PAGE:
When the administration of President Muhammadu Buhari announced an increase in fuel price, from N87 to N145 litre of petrol, the Nigerian Labour Congress (NLC) president, Comrade Ayuba Wabba, did exactly what Comrade Adams Oshiomhole would have unfailingly done in the same position: call for a “people’s strike / protest” as means of curtailing “excessive profiteering” favoured by capitalists and free marketeers in the country and make life fairer for the common man. Interestingly, Oshiomhole as NLC president had vehemently and publicly rejected the notions of (a) striking workers shall not be paid work-related incomes and (b) courts do not have a right to enforce judgments that can criminalise a strike / protest action.
Now in government and enjoying plutocratic-style governance, Oshiomhole spectacularly declared striking workers must not be paid and it is criminal for trade unions to violate court judgements that are anti-strike. An undaunted foe of government became an undaunted foe of labour when he himself got into government. Oshiomhole has pulled off one of the most visible pragmatic socialist-capitalist reversals in Nigeria history; socialist prescribing, capitalist self-medicating.
George Ayittey, a U.S. based Ghanaian economist, is an unrelenting critic of socialism in Africa. The larger part of Ayittey’s critique is that socialism was introduced uncritically into Africa and that African leaders who practiced it, intended or ended-up channelling money meant for “the workers” and “the people” into their own private foreign accounts, leaving the continent and its people more wretched by the day. Ayittey would vigorously argue that it is mostly self-proclaimed socialists who stole and banked the money President Buhari is asking foreign nations to be returned back to Nigeria. Whether Ayittey would call Oshiomhole “Swiss Bank Account Socialist”, is very likely.
George Mayuku postulated recently on Facebook that while Karl Marx articulated that capitalism will end up producing socialism, recent events appear to prove the opposite; socialism ends up producing capitalism. Mayuku cited Francis Fukuyama’s End of History as a point of reference  and the persons involved were Comrade Oshiomhole and Wole Soyinka, exemplar “plutocratic socialists”, the wealth-loving end of the socialism spectrum in Nigeria. This trend is seen all over the world e.g. former socialists who became neoconservatives and neoliberals in the USA and New Labour in the UK but it may pertain more to individuals than the evolutionary direction of society. On the other side, the closest thing Nigeria has to socialism is manifest in “trade unionism” and the “hopeful socialists” [those who still believe despite the odds].
Trade unionism is an integral part of socialism. Oshiomhole, now Governor of Edo State, is Nigeria’s most famous socialist in government. Oshiomhole, as the then persuasive president of the (NLC) successfully orchestrated eye-catching protests / strikes and was the poster boy for socialism in Nigeria at the turn-of-the-century particularly in the “pro-democracy” era; khaki-wearing, motorbike-riding, austere-living and tough-talking, all [contrived] to make him look like he was standing up for the common man and a “People’s Hero. No more days like those.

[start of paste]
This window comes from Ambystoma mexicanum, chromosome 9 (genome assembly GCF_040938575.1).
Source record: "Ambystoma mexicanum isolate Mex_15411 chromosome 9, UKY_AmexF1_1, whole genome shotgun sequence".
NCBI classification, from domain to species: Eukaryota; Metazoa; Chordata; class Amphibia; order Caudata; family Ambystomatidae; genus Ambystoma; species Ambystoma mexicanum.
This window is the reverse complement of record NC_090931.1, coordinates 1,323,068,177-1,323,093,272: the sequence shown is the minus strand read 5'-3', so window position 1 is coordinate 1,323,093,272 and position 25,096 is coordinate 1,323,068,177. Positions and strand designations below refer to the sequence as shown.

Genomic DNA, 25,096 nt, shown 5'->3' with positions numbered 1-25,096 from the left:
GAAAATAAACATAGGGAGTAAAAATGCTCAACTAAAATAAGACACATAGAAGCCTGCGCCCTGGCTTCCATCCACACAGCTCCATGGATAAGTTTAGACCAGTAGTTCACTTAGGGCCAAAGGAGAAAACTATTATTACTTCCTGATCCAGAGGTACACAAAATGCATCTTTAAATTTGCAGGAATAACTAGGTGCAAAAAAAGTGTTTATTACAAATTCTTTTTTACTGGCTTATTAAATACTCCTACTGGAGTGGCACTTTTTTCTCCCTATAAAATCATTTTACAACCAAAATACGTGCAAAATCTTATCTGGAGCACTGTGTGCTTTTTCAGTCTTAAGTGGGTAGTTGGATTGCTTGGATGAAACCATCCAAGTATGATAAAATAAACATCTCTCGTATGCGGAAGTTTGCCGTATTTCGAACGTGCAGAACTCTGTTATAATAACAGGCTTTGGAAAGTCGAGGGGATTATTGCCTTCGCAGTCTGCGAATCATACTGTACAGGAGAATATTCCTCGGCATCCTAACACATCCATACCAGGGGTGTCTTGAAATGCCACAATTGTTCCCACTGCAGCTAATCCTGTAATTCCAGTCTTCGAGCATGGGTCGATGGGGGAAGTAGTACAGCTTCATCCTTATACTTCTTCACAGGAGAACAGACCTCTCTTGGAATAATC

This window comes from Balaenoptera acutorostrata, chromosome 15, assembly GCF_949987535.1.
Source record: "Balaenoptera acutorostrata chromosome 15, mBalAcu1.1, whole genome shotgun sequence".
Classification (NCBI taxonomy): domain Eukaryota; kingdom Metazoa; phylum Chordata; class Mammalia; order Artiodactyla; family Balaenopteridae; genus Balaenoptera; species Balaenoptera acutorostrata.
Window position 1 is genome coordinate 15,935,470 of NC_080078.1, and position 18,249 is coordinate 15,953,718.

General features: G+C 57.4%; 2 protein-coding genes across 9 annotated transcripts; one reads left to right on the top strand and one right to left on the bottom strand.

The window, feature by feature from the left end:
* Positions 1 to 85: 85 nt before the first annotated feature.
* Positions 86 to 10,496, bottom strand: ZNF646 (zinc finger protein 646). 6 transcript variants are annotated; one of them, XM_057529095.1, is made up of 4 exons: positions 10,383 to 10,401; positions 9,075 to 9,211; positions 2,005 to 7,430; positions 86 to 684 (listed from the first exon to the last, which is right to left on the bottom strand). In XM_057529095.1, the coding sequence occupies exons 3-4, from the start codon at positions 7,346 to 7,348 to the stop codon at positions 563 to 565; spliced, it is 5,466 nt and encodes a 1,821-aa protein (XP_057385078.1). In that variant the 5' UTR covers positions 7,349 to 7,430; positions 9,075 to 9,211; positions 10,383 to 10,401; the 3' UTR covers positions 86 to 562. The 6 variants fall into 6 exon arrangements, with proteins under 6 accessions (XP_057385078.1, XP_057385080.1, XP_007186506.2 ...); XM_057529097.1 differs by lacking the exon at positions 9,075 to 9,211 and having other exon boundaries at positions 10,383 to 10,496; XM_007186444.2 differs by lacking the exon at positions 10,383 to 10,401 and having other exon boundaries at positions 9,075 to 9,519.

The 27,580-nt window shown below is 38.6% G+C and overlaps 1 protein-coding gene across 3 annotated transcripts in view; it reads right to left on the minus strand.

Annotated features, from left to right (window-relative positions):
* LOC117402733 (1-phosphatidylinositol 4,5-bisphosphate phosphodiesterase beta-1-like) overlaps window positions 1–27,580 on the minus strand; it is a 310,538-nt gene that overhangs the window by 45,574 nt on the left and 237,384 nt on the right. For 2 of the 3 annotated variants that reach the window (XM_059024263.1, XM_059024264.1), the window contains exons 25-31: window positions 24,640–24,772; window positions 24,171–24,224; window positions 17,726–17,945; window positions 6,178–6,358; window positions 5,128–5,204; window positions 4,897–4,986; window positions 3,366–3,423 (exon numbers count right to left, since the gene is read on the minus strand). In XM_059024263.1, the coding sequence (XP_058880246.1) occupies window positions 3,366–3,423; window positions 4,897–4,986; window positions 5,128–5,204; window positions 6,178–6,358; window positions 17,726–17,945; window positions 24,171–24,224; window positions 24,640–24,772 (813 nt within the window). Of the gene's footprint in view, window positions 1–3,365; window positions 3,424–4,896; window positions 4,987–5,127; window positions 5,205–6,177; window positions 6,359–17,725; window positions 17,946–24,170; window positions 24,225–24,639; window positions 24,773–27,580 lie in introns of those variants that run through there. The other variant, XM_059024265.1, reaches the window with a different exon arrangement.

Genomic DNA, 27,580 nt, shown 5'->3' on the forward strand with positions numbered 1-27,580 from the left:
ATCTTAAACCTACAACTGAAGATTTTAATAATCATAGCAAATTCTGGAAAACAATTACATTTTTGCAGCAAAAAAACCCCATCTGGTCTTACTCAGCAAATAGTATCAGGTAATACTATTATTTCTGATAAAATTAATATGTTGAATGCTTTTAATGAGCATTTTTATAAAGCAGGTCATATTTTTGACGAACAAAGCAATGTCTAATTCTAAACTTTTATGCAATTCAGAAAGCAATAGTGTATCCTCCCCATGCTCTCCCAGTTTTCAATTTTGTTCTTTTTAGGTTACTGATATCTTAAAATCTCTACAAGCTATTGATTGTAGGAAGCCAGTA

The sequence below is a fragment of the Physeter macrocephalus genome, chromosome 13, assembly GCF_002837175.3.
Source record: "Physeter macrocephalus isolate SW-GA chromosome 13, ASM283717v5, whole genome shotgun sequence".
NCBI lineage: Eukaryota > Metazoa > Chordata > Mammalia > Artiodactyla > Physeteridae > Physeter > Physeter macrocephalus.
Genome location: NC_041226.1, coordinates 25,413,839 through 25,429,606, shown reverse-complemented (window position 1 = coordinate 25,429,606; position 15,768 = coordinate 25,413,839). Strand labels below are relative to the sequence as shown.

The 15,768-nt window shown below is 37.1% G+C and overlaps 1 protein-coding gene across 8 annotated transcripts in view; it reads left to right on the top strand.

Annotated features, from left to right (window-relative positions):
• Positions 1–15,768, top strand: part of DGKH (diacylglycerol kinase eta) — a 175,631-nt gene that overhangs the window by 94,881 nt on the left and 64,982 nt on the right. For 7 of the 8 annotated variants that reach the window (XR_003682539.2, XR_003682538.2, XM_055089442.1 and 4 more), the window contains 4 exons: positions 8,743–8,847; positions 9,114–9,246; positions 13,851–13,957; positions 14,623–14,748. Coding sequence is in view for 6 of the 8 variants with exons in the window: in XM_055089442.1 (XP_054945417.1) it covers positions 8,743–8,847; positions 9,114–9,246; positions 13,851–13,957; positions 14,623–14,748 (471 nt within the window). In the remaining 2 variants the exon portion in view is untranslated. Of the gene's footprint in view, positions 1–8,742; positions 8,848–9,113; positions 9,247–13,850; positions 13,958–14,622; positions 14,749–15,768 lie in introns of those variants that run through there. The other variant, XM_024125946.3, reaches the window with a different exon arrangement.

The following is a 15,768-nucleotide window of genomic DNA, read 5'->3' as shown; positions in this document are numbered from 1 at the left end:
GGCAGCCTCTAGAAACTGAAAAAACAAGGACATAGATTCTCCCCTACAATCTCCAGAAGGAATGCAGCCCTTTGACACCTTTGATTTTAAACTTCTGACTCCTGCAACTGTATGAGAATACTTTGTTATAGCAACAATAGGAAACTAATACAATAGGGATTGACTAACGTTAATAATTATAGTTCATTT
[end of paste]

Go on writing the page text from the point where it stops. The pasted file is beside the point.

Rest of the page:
Jon Elster provides an analysis by way of “Analytical Marxism” that can suggest how Oshiomhole presented dangers to Nigerians and their socialist movement. Primarily, Elster contends that [socialist] revolution (inclusive of riots, protests and strikes) is ‘dangerous business’. It is dangerous because lives are lost, bodies bruised, limbs broken, incarceration tasted, police / military brutality taken, jobs lost. Therefore, even those who believe in the revolution would not want to risk their “lot”. Nevertheless, Oshiomhole was very skilful in making the masses forget the risks involved in supporting his actions, opium-style. Another aspect of the danger is that when the working class personality achieves significant parvenu through politics, inheritance or winning the lottery and becomes a bourgeois, he rejects revolution because he suddenly has so much to lose and therefore betrays it.
Let us imagine how many people lost their lives, jobs, health and well-being by supporting the strikes and protests “organised” by Oshiomhole and his cohorts in the NLC. Add those arrested / detained (some tortured), those that had road accidents while organising (many fatalities), those forced out of their jobs (into hunger or Diaspora), the many who betrayed the struggle (but got dealt with anyway). Then imagine how these people, their families and friends, and critics now see Oshiomhole as he wallows in plutocracy and promotes pro-plutocratic politics. Oshiomhole cannot tell them “it is the struggle that… yields its own reward” persuasively anymore. Oshiomhole has proven that he is pragmatic enough to “free ride” on the back of the socialist struggle then betray it when he started to have far too much to lose.
In the end, capital has won over Comrade Oshiomhole emphatically; that is his lasting legacy as much as he will try to be seen otherwise as a true socialist and a hero of the masses. Bianimikaley! Treachery vitiates all [good] actions that precede it. It is not too good to want to be seen as a true socialist who started out with nothing and being one of the richest men in the land, simultaneously, when 110 million people live in abject poverty.
 Ayittey, George (2006), Indigenous African Institutions (2nd Ed.), Brill – Nijhoff
 Fukuyama, Francis (1992), The End of History and the Last Man, Free Press
 Imoru, Austin (2011), The Man Adams Oshiomhole and His Leadership Skills, EsteemWorld Publications: London
 Elster, Jon (1982), The Case for Methodological Individualism, Theory and Society, 11: 453–482.
 Olson, Mancur (1965), The Logic of Collective Action, Cambridge, MA: Harvard University Press